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Muslims mark Muslim Eid amid tight security after attacks

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DAMATURU  (AFP) – Residents of a northeastern Nigerian city were marking the Muslim feast of Eid el-Adha amid fears and tears after deadly attacks claimed by Islamists killed at least 150 people.

The attacks on Friday were among the deadliest ever carried out by Boko Haram, an Islamist sect based in the north of Africa’s most populous country.

At least 150 people died in what Nigeria’s leader Goodluck Jonathan described as a “heinous” wave of gun and bomb attacks in Damaturu, capital of Yobe state.

Around 100 other people were injured in the attacks.

“It’s a season of mourning and celebration at the same time,” said Damaturu resident Aisami Bundi.

“People are struggling to strike a balance between the merriment of the season and the losses the city has incurred from the attacks, especially the large number of people that have been killed,” he said.

Pope Benedict XVI appealed for an end to the violence.

“I follow with apprehension the tragic events reported in recent days in Nigeria,” the pope said.

“While I pray for the victims, I ask for an end to all violence, which does not resolve problems but increases them, sowing hatred and divisions, even among the faithful,” the pontiff added.

The 15-nation UN Security Council condemned the attacks “in the strongest terms.”

In Damaturu, thousands of Muslims gathered for morning prayers to mark Eid el-Adha, or the Feast of Sacrifices, on Sunday at an open ground in Damaturu patrolled by dozens of armed police.

Women and children sporting new clothes stepped out onto the streets for the feast, walking past two charred military vehicles on one of the main streets as dozens of bodies lay in a hospital morgue.

An AFP reporter counted 97 bodies still there Saturday evening. Some funerals for the victims were held on Saturday.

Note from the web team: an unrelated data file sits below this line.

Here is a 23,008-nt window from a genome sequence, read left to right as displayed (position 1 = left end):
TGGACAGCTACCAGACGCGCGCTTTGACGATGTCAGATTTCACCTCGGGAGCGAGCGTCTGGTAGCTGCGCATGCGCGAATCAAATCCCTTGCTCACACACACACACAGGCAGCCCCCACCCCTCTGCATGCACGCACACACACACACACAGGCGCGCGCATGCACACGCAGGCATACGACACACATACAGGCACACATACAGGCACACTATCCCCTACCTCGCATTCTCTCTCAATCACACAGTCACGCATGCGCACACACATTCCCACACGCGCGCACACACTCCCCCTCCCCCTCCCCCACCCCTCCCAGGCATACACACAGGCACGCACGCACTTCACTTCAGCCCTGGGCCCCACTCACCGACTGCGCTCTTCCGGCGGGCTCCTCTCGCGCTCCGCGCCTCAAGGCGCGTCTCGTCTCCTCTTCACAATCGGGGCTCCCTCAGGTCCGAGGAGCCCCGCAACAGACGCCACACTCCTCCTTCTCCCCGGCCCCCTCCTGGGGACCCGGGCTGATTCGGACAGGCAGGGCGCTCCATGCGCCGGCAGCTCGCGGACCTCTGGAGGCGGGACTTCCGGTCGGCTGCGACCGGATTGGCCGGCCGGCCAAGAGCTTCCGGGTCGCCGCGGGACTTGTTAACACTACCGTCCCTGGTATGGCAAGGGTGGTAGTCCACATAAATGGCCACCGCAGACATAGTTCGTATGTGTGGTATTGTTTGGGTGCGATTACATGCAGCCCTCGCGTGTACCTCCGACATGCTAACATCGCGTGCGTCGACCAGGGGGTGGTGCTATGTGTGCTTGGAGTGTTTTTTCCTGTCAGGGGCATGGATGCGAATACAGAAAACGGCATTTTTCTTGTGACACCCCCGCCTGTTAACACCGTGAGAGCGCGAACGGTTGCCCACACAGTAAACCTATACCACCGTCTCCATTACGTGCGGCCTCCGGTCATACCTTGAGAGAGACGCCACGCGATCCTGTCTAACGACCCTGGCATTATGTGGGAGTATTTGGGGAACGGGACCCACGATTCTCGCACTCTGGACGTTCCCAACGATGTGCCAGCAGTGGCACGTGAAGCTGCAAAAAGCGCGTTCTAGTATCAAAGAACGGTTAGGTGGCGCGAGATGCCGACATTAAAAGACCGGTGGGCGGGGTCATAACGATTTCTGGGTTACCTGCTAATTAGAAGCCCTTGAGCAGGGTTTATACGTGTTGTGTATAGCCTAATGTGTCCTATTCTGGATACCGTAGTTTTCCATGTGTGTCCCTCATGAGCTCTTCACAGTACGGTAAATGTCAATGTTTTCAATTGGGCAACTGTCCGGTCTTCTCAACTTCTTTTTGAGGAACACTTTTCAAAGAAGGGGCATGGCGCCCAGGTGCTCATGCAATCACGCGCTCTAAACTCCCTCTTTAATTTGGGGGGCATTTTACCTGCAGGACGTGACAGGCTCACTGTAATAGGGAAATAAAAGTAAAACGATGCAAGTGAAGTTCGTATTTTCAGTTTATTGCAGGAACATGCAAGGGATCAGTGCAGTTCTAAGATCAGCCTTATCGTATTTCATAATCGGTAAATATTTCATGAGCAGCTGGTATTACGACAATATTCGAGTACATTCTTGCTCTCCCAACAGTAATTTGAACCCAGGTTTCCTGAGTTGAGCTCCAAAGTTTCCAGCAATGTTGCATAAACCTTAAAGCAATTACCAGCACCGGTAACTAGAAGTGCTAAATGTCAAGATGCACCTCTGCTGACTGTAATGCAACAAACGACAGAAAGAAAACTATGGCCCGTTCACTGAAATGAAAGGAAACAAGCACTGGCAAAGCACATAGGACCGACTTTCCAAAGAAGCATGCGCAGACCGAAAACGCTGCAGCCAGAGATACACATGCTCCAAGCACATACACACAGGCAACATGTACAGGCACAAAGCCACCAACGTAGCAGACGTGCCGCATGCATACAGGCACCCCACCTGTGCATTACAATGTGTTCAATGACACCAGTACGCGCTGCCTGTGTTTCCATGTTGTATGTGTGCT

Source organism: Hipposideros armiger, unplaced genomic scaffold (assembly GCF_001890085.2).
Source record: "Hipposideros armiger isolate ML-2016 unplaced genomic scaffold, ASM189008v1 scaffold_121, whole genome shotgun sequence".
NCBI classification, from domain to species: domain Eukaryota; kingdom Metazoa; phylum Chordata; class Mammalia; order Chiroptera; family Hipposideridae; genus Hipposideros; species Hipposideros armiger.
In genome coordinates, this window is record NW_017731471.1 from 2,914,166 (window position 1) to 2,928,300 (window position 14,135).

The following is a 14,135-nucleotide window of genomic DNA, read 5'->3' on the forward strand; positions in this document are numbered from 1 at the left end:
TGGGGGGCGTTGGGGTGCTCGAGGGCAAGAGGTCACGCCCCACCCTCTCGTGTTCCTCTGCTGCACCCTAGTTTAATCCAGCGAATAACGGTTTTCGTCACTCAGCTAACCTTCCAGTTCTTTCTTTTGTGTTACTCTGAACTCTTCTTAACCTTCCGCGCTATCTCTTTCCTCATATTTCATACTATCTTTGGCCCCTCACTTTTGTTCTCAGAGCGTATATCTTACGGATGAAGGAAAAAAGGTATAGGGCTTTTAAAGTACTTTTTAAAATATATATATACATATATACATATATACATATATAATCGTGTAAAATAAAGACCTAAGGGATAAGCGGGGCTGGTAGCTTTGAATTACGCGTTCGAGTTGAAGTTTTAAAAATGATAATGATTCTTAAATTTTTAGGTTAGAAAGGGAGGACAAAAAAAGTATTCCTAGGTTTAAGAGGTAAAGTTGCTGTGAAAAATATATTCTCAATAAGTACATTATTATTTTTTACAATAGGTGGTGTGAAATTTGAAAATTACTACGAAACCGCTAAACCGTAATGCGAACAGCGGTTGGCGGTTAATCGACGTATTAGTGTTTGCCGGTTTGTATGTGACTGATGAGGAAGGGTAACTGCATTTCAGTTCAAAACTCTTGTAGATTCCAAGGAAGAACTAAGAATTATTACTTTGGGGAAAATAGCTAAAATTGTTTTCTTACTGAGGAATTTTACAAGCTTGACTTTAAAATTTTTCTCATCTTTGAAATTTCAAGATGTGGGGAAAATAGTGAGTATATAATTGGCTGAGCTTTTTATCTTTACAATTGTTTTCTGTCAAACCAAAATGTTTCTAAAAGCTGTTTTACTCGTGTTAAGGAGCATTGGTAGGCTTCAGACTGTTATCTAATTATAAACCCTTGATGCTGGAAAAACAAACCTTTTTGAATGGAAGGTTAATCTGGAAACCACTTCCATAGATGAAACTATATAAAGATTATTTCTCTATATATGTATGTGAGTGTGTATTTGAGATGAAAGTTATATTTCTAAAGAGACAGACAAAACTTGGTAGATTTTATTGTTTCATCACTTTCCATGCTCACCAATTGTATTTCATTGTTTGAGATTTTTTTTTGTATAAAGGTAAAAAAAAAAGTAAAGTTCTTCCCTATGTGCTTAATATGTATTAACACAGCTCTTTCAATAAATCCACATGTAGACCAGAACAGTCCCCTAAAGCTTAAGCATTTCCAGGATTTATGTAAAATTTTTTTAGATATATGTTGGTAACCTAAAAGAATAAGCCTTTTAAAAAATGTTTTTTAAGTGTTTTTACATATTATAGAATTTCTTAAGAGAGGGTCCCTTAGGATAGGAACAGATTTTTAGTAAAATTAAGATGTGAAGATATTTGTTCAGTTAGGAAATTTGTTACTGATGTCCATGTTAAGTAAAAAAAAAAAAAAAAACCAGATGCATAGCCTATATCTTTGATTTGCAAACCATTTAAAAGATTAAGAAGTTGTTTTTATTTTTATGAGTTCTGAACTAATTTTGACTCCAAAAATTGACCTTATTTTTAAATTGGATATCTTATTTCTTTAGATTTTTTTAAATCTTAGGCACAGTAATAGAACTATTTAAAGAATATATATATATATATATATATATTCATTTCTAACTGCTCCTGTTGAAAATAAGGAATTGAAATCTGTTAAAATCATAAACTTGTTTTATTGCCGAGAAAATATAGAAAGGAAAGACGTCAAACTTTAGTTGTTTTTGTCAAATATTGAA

Abul Qaqa, a purported spokesman for Boko Haram, on Saturday said the sect claimed responsibility for the attacks, warning of more to come.

The Friday bomb and gun attacks targeted police stations, an army base and churches in the cities of Damaturu, Maiduguri and two small towns.

The attackers bombed their targets, which also included a bank, then took on the security forces in gun battles in Damaturu.

Residents said gunfire rang out for several hours across the city after the explosions.

The police headquarters and a multi-storey building which houses the police anti-terrorism unit were both hit by powerful bombs, according to police and residents.

Security was stepped up in Nigeria’s capital Abuja, which has been target of past Boko Haram attacks, including the August 26 suicide bomb at the UN headquarters which claimed 24 lives.

Some 13,000 policemen and specialists anti-terror squads were deployed to mosques and churches and other strategic locations in the city, a police official said. Worshippers were screened by metal detectors before they entered some churches.

While Nigeria’s northern region is predominantly Muslim, pockets of Christians exist among the communities.

Six churches were bombed in addition to a police station in a mainly Christian neighbourhood of Damaturu called Jerusalem, according to residents.

“The whole city is traumatised,” said Edwin Silas, a resident of the area.

Militants from Boko Haram, whose name means “Western Education Is Sin” in the regional Hausa language, have in the past targeted police and military, community and religious leaders, as well as politicians.

The sect, which wants to see the establishment of an Islamic state in northern Nigeria, staged an uprising which was brutally put down by security forces in 2009.

Nigeria’s more than 160 million people are divided almost in half between Muslims and Christians, living roughly in the north and south of the country respectively. Regions where they overlap are prey to frequent tensions.

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